The presence of Unmanned Aerial Vehicles (UAV’s), or ‘drones’ as they are commonly known, has grown exponentially in a wide variety of fields over the last few years, including in the area of humanitarian relief work. The use of UAV’s, however, is not without its controversies. In civilian work, drones are viewed as a blessing by some, and as a bane by others, but one thing is certain, they are here to stay.
Mention of the use or usefulness of drones in disaster relief work has featured in several Floodlist articles over the last three years, including during the Uttarakhand floods, India in 2013, flood monitoring and rescue in Malaysia and in Oklahoma, USA, but there has also been a note of caution expressed.
Potential problems arising from the use of drones in humanitarian disaster events include the proximity of drones to sites of strategic or military value, proximity to other air traffic, uncoordinated and/or potentially dangerous use of drones (mostly by non-humanitarian agencies or individuals), suspicion of authorities and citizens as to the role of drones, and lack of meaningful cargo carrying capacity.
Following the devastating 2015 earthquake in Nepal, the Nepali Civil Aviation Authority banned the use of drones altogether “as they could leak sensitive information and pictures of valuable heritage sites clicked illegally…which could be misused later”, according to a 6 May 2015 report in the Times of India.
Invasion of privacy is a common concern, even to those in distress, as is danger to other aircraft, but to what extent does the useful role of drones in humanitarian crisis situations make it essential that they continue to be made available?
Already much progress has been made in (self-)regulating the use of UAV’s by humanitarian organisations, as well as in the capability and capacity of UAV’s, and also in the logistics of deploying such technology and co-ordinating the compilation of information gathered by them.
At a meeting hosted by the University of Sheffield in England in June 2016, a number of principle stakeholders interested in the use of cargo drones for the delivery of essential humanitarian payloads made presentations focused on cargo drone applications in humanitarian contexts. Included were representatives of UAV and robotics technology developers, humanitarian aid providers and delivery agents, and air traffic control authorities. The initiative was funded by the EC Humanitarian Aid agency ECHO, and was initiated by the Swiss Foundation for Mine Action (FSD) in collaboration with French NGO CartONG, international non-profit organization Zoï Environment Network and the Humanitarian UAV Network (UAViators).
FSD described the meeting as “a combined effort…(to put)…together the most comprehensive knowledge base on the use of drones for humanitarian actors to date”. The purpose of the gathering was “to advance the effective use of this emerging technology in humanitarian efforts actively, responsibly and effectively.”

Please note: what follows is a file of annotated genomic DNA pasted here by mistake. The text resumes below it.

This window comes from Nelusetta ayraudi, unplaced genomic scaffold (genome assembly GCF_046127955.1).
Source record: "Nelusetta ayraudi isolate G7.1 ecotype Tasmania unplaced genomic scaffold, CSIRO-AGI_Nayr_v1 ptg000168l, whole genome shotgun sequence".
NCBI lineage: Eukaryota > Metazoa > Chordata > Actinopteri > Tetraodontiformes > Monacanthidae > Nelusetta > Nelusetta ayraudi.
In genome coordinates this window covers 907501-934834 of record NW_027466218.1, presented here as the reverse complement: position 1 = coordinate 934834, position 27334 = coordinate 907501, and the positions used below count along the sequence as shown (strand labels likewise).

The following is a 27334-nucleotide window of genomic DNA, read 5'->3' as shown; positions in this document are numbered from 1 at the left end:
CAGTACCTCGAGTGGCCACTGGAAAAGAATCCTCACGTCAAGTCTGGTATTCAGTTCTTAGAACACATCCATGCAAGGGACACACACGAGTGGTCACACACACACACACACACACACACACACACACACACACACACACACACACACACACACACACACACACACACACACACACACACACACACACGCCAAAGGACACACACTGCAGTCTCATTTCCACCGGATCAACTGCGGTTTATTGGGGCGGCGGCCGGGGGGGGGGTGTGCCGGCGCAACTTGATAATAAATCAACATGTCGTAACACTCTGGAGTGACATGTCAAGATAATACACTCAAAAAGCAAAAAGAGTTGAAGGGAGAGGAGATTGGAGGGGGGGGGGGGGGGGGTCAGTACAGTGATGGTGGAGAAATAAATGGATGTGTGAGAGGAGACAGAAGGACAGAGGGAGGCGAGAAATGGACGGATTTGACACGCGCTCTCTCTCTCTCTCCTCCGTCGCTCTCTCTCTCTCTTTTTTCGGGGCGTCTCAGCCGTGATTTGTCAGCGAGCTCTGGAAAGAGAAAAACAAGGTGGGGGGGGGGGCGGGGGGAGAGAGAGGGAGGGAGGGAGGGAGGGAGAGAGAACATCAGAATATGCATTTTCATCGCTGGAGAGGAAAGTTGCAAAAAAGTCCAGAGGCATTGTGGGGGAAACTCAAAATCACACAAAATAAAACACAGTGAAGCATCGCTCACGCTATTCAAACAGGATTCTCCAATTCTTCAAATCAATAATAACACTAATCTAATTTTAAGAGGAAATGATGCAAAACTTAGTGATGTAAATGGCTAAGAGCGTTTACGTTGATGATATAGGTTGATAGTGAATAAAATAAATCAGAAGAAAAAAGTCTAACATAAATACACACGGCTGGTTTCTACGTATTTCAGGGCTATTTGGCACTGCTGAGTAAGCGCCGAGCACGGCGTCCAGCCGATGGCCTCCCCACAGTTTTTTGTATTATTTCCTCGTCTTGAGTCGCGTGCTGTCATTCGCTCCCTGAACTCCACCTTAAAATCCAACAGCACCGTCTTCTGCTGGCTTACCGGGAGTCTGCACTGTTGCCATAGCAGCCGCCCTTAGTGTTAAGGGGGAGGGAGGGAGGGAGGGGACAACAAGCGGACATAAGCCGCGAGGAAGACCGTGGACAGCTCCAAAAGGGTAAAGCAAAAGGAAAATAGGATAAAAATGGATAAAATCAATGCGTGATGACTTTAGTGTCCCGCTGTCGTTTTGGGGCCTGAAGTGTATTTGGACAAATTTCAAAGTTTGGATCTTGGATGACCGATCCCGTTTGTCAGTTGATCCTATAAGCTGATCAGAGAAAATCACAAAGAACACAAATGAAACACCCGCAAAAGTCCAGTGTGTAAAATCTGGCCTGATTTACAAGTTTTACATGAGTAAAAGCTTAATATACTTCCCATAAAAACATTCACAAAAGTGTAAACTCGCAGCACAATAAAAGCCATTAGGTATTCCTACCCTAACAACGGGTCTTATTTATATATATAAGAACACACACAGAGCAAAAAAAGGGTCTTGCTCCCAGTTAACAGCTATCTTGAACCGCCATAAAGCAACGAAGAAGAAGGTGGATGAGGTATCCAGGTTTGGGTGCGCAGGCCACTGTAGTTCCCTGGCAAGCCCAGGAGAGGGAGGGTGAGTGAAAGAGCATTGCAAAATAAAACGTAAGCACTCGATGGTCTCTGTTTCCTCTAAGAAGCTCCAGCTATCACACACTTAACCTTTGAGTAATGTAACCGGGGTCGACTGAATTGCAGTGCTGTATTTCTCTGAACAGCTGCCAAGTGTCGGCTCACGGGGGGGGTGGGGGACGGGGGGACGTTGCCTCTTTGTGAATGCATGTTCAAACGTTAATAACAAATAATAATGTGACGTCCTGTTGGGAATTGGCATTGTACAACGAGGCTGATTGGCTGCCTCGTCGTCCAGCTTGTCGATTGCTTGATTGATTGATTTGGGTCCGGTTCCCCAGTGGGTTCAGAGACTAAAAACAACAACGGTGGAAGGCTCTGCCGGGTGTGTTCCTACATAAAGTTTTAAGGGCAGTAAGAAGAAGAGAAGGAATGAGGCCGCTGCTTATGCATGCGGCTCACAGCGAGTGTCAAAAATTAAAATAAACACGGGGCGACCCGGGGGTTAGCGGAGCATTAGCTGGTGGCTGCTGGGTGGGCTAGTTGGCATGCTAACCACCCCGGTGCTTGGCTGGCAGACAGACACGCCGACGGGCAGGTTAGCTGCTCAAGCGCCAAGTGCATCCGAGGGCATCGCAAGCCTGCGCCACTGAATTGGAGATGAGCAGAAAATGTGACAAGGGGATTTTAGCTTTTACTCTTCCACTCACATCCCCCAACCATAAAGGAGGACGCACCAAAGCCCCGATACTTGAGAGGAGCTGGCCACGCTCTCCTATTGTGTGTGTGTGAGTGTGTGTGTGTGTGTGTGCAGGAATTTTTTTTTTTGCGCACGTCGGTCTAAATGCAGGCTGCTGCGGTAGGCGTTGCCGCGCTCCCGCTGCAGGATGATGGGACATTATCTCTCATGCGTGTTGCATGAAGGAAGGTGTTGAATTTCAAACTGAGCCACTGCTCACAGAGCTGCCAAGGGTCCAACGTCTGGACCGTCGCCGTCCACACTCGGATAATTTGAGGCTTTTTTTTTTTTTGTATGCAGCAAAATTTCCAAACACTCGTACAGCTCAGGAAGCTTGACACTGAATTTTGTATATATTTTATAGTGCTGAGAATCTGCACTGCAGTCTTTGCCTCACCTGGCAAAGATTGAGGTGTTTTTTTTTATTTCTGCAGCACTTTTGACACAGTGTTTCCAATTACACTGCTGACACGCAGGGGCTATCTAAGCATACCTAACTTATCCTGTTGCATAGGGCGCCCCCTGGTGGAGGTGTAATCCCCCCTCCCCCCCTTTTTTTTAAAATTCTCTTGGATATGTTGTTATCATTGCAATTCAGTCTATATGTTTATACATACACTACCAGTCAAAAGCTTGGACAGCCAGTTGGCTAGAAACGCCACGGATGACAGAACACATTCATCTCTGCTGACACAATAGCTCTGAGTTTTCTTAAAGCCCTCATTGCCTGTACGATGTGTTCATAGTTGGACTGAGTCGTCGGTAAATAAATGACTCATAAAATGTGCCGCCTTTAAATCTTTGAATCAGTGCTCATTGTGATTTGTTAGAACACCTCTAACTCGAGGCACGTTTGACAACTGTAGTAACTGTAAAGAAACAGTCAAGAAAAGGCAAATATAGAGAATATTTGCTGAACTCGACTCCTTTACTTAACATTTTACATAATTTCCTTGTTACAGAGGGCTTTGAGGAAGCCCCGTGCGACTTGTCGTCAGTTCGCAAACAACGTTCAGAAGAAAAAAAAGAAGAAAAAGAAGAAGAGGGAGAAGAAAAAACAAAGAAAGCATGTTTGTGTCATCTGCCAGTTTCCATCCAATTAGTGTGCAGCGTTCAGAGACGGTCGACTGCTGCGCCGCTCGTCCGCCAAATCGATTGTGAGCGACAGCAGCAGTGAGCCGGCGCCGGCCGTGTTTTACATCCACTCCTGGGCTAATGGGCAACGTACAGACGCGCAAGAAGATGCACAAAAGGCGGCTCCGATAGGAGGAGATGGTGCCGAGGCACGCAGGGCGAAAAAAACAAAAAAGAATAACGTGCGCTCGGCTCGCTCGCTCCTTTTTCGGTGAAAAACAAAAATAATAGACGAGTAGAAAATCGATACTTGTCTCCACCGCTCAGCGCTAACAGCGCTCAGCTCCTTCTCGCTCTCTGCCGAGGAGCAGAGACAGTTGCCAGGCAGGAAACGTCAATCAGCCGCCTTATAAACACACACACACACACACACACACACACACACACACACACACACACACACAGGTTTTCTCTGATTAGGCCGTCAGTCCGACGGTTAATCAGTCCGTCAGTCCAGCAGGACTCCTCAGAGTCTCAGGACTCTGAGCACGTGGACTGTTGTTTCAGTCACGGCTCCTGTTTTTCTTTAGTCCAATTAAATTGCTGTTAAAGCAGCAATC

At the conclusion of the event, it was suggested that the humanitarian community should remain involved in future discussions concerning the application and evolution of cargo drone uses in the development community.
At the meeting, Patrick Meier of WeRobotics outlined the existing International Humanitarian UAV Code of Conduct, which he spearheaded with UAViators, and which was launched in early 2014, with extensive revisions since then.
You can find more about Global UAV Regulations at the FSD database here.
Drones in Flood Monitoring and Humanitarian Work – Case Studies
To shed more light on the status of current drone technology and management in the sphere of humanitarian aid, FloodList will, with the permission of FSD, be publishing a series of case studies relating to the use of drones in flood-related humanitarian work in various parts of the world.
The series will consist of several case studies that are related to flood-relief and reconstruction, including flood-mapping in Tanzania, monitoring flood displaced landmines in Bosnia-Herzegovena, post-disaster mapping in the Philippines and mapping flood and storm damage in Haiti and Vanuatu.
The case studies give a fascinating insight into the range of UAV types available and their different operational applications.
The case studies also highlight the strengths of UAV’s in contrast to other methods such as satellite imagery and piloted aircraft, in each context, as well as the challenges in ensuring that they are used to their full capability, including clearly defined requirements, forms of data capture, co-ordination and communication with authorities and other role-players.